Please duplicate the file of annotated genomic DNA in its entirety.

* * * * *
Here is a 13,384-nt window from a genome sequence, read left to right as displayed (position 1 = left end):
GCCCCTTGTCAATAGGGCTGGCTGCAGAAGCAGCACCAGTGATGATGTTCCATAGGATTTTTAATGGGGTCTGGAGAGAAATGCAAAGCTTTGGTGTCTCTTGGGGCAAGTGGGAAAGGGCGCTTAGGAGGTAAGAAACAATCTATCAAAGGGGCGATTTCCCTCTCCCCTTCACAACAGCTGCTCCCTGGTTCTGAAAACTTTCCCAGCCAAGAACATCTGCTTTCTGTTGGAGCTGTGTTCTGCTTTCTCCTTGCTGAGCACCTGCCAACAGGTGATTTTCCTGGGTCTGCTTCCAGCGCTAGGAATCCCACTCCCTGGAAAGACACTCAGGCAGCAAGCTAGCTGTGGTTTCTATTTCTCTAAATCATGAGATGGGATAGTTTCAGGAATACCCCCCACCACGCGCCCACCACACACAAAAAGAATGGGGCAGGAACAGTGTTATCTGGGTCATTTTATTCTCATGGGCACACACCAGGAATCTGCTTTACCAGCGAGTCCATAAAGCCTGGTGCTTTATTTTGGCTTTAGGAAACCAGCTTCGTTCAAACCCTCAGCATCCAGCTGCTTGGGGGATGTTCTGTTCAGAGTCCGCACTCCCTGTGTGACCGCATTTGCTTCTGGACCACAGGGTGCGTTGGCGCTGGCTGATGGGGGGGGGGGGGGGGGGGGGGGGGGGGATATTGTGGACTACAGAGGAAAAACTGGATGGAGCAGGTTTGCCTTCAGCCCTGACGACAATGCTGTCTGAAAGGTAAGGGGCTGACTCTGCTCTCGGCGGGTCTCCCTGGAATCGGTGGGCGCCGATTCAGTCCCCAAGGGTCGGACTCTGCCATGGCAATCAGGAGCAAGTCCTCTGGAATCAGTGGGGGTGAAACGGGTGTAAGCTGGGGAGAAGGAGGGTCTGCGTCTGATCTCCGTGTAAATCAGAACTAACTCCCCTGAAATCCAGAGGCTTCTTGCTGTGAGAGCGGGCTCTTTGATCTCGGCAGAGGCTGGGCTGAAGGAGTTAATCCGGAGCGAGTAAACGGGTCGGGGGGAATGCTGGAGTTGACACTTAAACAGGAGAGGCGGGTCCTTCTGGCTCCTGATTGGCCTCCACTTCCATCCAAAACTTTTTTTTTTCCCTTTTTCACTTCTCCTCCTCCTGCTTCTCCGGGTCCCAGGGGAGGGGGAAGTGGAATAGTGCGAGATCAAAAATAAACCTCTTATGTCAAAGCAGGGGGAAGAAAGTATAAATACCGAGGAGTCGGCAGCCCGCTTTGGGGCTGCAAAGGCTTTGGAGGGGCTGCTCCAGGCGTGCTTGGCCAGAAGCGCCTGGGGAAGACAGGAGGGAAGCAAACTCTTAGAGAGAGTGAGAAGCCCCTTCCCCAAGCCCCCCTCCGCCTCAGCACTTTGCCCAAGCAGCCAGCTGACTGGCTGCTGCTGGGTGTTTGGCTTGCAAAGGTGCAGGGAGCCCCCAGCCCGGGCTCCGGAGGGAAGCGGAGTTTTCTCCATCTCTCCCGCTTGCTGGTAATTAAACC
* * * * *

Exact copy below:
Here is a 13,384-nt window from a genome sequence, read left to right as displayed (position 1 = left end):
GCCCCTTGTCAATAGGGCTGGCTGCAGAAGCAGCACCAGTGATGATGTTCCATAGGATTTTTAATGGGGTCTGGAGAGAAATGCAAAGCTTTGGTGTCTCTTGGGGCAAGTGGGAAAGGGCGCTTAGGAGGTAAGAAACAATCTATCAAAGGGGCGATTTCCCTCTCCCCTTCACAACAGCTGCTCCCTGGTTCTGAAAACTTTCCCAGCCAAGAACATCTGCTTTCTGTTGGAGCTGTGTTCTGCTTTCTCCTTGCTGAGCACCTGCCAACAGGTGATTTTCCTGGGTCTGCTTCCAGCGCTAGGAATCCCACTCCCTGGAAAGACACTCAGGCAGCAAGCTAGCTGTGGTTTCTATTTCTCTAAATCATGAGATGGGATAGTTTCAGGAATACCCCCCACCACGCGCCCACCACACACAAAAAGAATGGGGCAGGAACAGTGTTATCTGGGTCATTTTATTCTCATGGGCACACACCAGGAATCTGCTTTACCAGCGAGTCCATAAAGCCTGGTGCTTTATTTTGGCTTTAGGAAACCAGCTTCGTTCAAACCCTCAGCATCCAGCTGCTTGGGGGATGTTCTGTTCAGAGTCCGCACTCCCTGTGTGACCGCATTTGCTTCTGGACCACAGGGTGCGTTGGCGCTGGCTGATGGGGGGGGGGGGGGGGGGGGGGGGGGGGATATTGTGGACTACAGAGGAAAAACTGGATGGAGCAGGTTTGCCTTCAGCCCTGACGACAATGCTGTCTGAAAGGTAAGGGGCTGACTCTGCTCTCGGCGGGTCTCCCTGGAATCGGTGGGCGCCGATTCAGTCCCCAAGGGTCGGACTCTGCCATGGCAATCAGGAGCAAGTCCTCTGGAATCAGTGGGGGTGAAACGGGTGTAAGCTGGGGAGAAGGAGGGTCTGCGTCTGATCTCCGTGTAAATCAGAACTAACTCCCCTGAAATCCAGAGGCTTCTTGCTGTGAGAGCGGGCTCTTTGATCTCGGCAGAGGCTGGGCTGAAGGAGTTAATCCGGAGCGAGTAAACGGGTCGGGGGGAATGCTGGAGTTGACACTTAAACAGGAGAGGCGGGTCCTTCTGGCTCCTGATTGGCCTCCACTTCCATCCAAAACTTTTTTTTTTCCCTTTTTCACTTCTCCTCCTCCTGCTTCTCCGGGTCCCAGGGGAGGGGGAAGTGGAATAGTGCGAGATCAAAAATAAACCTCTTATGTCAAAGCAGGGGGAAGAAAGTATAAATACCGAGGAGTCGGCAGCCCGCTTTGGGGCTGCAAAGGCTTTGGAGGGGCTGCTCCAGGCGTGCTTGGCCAGAAGCGCCTGGGGAAGACAGGAGGGAAGCAAACTCTTAGAGAGAGTGAGAAGCCCCTTCCCCAAGCCCCCCTCCGCCTCAGCACTTTGCCCAAGCAGCCAGCTGACTGGCTGCTGCTGGGTGTTTGGCTTGCAAAGGTGCAGGGAGCCCCCAGCCCGGGCTCCGGAGGGAAGCGGAGTTTTCTCCATCTCTCCCGCTTGCTGGTAATTAAACC